|I've always associated these buildings with farms in Kent.|
And so to Kent 'The Garden of England'
for a female Hooded Merganser
(and a drake Smew)
with me old mucka Ewan.
The Merg has no rings...
Has all its feathers...although when watching the
Video back it is missing a secondary which
I'm reliably informed isn't one they clip on captive
birds. Smart little sawbill wherever it came from.
Stole this explanation
First time visitors to Kent and Sussex are often puzzled by these brick or stone built barns with their round or square towers. The history of the oast house is almost a microcosm of agricultural activity in 'The Garden of England' in the 19th century.
Oast houses were designed to dry hops (Humulus lupulus L.), the climbing plants whose dried female flowers became a vital ingredient in the brewing of beer, which overtook traditional ale (brewed with just malt) in popularity following the introduction of hops in the 17th century. Hops add flavour and aroma to beer, making it clearer and less perishable. Thanks to hops the modern British drink of 'bitter' was born.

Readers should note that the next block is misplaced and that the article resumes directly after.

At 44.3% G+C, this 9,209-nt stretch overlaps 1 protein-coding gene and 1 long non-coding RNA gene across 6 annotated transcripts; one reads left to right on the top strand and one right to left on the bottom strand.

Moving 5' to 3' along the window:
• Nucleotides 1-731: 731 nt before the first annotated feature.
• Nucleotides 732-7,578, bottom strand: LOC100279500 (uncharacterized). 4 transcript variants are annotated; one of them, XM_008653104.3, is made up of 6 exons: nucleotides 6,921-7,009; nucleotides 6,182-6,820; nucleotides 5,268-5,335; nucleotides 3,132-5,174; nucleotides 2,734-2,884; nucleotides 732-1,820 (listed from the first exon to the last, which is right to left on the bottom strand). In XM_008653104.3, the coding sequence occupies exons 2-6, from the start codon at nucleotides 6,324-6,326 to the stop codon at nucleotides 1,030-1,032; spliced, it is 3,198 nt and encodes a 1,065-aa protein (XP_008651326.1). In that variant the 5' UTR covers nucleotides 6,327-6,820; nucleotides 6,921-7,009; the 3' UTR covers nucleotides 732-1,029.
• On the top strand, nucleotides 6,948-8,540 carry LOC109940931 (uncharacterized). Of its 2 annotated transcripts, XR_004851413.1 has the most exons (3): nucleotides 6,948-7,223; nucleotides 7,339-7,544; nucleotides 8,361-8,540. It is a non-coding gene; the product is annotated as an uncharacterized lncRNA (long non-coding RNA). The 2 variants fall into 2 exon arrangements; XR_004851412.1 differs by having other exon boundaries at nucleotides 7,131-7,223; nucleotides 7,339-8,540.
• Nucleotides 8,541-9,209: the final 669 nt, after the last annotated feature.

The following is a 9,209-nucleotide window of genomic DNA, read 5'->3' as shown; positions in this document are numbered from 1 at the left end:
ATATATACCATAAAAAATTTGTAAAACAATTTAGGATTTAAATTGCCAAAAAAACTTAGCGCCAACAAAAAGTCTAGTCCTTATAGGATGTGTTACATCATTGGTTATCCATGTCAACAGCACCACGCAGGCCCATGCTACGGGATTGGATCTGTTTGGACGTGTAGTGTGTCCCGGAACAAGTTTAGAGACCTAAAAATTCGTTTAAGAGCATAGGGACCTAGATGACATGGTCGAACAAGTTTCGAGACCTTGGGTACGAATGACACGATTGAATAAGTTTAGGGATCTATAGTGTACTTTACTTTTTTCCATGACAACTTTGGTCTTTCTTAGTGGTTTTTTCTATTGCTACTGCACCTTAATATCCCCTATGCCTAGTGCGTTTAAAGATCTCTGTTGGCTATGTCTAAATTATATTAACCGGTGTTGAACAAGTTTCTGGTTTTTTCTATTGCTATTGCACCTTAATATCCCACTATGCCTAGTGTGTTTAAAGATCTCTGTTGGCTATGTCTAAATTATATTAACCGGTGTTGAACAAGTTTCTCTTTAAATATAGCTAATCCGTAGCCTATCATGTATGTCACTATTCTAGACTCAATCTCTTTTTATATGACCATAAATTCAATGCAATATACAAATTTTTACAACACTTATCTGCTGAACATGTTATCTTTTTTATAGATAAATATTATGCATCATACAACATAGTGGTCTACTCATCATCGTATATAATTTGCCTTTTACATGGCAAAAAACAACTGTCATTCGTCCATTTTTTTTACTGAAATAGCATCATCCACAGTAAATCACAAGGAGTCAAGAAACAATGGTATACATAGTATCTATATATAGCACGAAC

To think that one day, this very crop, could be
crafted in to a warm flat brown eggy liquid,
consumed all over the country by men sporting beards (and sometimes woman...no seriously..
I've been to Nettlebed) dressed in knitware composing three part harmonies in a dingy folk club...
Brings a tear to the eye and orrl aarownd moy aaat.
|Wetstead GP's near Tonbridge|